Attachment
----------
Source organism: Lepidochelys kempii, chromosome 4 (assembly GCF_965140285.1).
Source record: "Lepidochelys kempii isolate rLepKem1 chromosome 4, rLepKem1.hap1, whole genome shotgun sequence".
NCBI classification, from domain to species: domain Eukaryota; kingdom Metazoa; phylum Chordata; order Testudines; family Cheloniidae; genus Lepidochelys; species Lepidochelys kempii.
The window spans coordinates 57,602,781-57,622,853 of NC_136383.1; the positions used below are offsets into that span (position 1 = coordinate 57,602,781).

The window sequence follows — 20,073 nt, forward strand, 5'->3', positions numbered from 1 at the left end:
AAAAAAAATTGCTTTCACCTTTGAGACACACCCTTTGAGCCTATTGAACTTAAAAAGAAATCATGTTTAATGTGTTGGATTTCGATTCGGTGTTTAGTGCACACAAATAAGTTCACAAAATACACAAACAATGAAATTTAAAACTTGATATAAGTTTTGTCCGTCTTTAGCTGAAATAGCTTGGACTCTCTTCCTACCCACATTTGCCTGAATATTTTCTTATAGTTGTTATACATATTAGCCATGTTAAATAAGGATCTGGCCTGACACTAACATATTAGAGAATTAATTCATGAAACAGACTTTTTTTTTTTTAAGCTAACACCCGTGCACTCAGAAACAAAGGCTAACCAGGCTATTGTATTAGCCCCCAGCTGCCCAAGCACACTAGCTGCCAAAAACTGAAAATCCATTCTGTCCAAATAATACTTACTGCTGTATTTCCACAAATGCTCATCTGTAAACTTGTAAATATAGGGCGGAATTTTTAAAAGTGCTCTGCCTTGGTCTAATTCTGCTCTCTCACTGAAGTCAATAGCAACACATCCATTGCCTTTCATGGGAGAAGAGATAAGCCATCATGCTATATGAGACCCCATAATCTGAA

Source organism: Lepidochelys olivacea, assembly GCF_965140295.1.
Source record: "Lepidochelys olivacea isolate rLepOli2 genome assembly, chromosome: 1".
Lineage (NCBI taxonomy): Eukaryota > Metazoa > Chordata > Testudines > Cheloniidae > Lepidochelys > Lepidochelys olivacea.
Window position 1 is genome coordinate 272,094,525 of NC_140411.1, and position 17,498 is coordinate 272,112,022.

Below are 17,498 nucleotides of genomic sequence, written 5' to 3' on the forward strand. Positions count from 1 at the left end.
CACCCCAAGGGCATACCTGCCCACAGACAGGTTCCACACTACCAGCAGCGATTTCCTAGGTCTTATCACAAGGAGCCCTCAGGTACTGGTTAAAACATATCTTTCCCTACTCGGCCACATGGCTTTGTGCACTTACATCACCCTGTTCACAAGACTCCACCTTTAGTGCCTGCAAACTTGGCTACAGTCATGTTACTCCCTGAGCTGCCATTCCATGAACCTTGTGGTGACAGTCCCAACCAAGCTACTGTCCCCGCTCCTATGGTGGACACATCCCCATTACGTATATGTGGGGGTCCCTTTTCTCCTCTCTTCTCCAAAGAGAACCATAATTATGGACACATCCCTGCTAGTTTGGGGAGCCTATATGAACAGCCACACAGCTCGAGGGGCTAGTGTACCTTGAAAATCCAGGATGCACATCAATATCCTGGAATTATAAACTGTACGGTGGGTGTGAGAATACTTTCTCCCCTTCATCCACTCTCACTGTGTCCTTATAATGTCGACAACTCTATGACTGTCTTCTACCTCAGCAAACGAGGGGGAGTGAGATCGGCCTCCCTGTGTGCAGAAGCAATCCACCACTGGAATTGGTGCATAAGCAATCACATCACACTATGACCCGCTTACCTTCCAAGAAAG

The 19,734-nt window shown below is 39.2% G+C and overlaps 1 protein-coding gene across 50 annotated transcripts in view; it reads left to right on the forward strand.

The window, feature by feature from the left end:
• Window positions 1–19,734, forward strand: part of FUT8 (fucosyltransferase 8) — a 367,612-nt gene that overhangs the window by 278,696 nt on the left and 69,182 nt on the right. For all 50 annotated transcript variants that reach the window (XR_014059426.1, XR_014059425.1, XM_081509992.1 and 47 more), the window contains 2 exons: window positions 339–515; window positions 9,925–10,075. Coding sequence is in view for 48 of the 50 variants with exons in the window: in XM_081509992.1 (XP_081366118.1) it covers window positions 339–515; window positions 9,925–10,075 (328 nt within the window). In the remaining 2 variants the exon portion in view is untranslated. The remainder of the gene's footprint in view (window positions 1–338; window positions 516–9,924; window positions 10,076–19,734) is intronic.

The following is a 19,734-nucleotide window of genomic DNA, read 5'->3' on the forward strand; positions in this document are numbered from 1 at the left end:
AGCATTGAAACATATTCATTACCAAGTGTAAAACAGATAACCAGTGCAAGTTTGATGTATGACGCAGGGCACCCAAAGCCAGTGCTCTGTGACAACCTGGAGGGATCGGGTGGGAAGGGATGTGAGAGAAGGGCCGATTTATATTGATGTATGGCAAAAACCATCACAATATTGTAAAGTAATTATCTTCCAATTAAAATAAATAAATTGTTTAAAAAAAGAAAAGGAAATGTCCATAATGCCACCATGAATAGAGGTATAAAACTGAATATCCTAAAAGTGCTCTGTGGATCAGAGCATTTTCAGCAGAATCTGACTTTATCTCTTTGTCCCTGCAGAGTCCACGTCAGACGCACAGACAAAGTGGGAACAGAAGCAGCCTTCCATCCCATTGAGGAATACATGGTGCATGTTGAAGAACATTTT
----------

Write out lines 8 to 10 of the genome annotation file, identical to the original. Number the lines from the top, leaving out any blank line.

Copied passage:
Source record: "Lepidochelys olivacea isolate rLepOli2 genome assembly, chromosome: 1".
Lineage (NCBI taxonomy): Eukaryota > Metazoa > Chordata > Testudines > Cheloniidae > Lepidochelys > Lepidochelys olivacea.
Window position 1 is genome coordinate 272,094,525 of NC_140411.1, and position 17,498 is coordinate 272,112,022.